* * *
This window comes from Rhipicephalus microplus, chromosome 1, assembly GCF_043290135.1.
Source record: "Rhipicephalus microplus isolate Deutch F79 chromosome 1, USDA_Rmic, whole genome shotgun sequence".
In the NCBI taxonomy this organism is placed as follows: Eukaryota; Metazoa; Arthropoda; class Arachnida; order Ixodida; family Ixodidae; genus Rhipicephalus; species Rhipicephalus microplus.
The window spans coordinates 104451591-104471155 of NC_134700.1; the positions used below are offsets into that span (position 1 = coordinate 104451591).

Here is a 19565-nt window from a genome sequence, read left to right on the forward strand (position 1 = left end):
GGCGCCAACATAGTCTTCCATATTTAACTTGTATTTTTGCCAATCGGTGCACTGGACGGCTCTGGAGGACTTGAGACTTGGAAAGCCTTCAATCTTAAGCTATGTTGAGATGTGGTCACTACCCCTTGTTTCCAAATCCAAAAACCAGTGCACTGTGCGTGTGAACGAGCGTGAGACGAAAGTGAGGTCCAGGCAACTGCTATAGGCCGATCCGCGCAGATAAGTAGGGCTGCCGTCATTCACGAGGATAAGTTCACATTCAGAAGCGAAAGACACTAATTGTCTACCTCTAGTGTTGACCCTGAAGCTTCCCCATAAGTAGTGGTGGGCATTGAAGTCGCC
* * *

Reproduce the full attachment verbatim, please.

This window comes from Rhipicephalus microplus, chromosome 1, assembly GCF_043290135.1.
Source record: "Rhipicephalus microplus isolate Deutch F79 chromosome 1, USDA_Rmic, whole genome shotgun sequence".
In the NCBI taxonomy this organism is placed as follows: Eukaryota; Metazoa; Arthropoda; class Arachnida; order Ixodida; family Ixodidae; genus Rhipicephalus; species Rhipicephalus microplus.
The window spans coordinates 104451591-104471155 of NC_134700.1; the positions used below are offsets into that span (position 1 = coordinate 104451591).

Here is a 19565-nt window from a genome sequence, read left to right on the forward strand (position 1 = left end):
GGCGCCAACATAGTCTTCCATATTTAACTTGTATTTTTGCCAATCGGTGCACTGGACGGCTCTGGAGGACTTGAGACTTGGAAAGCCTTCAATCTTAAGCTATGTTGAGATGTGGTCACTACCCCTTGTTTCCAAATCCAAAAACCAGTGCACTGTGCGTGTGAACGAGCGTGAGACGAAAGTGAGGTCCAGGCAACTGCTATAGGCCGATCCGCGCAGATAAGTAGGGCTGCCGTCATTCACGAGGATAAGTTCACATTCAGAAGCGAAAGACACTAATTGTCTACCTCTAGTGTTGACCCTGAAGCTTCCCCATAAGTAGTGGTGGGCATTGAAGTCGCC